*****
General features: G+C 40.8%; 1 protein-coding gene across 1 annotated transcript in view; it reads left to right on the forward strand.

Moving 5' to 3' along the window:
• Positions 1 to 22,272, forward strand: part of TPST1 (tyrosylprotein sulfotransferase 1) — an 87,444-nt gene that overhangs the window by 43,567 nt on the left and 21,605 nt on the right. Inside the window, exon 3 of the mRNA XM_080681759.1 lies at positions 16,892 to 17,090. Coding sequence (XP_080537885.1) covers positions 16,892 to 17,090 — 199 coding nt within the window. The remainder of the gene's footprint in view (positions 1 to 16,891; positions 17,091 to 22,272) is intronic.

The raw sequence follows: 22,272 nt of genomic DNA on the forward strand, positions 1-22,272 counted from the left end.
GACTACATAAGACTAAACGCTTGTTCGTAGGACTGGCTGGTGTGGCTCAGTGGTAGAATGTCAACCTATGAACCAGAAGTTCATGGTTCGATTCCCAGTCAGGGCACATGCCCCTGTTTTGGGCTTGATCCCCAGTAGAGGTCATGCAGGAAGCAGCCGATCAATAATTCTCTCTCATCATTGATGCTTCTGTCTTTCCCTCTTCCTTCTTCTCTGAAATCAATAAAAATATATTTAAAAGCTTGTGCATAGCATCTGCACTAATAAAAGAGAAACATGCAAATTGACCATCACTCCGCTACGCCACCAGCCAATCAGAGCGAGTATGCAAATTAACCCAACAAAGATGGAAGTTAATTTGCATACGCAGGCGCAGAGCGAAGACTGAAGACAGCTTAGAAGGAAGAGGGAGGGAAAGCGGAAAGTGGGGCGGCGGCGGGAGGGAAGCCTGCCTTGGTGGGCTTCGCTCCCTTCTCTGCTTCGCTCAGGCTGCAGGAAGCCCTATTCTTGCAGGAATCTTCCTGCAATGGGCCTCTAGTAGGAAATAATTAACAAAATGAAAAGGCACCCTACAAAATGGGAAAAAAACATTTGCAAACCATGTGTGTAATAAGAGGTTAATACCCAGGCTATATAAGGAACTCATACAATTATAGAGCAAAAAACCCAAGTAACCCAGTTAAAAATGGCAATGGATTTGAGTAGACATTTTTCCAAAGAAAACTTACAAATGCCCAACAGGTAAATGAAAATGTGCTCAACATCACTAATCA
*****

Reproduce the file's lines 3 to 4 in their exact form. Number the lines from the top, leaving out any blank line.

• Positions 1 to 22,272, forward strand: part of TPST1 (tyrosylprotein sulfotransferase 1) — an 87,444-nt gene that overhangs the window by 43,567 nt on the left and 21,605 nt on the right. Inside the window, exon 3 of the mRNA XM_080681759.1 lies at positions 16,892 to 17,090. Coding sequence (XP_080537885.1) covers positions 16,892 to 17,090 — 199 coding nt within the window. The remainder of the gene's footprint in view (positions 1 to 16,891; positions 17,091 to 22,272) is intronic.

The raw sequence follows: 22,272 nt of genomic DNA on the forward strand, positions 1-22,272 counted from the left end.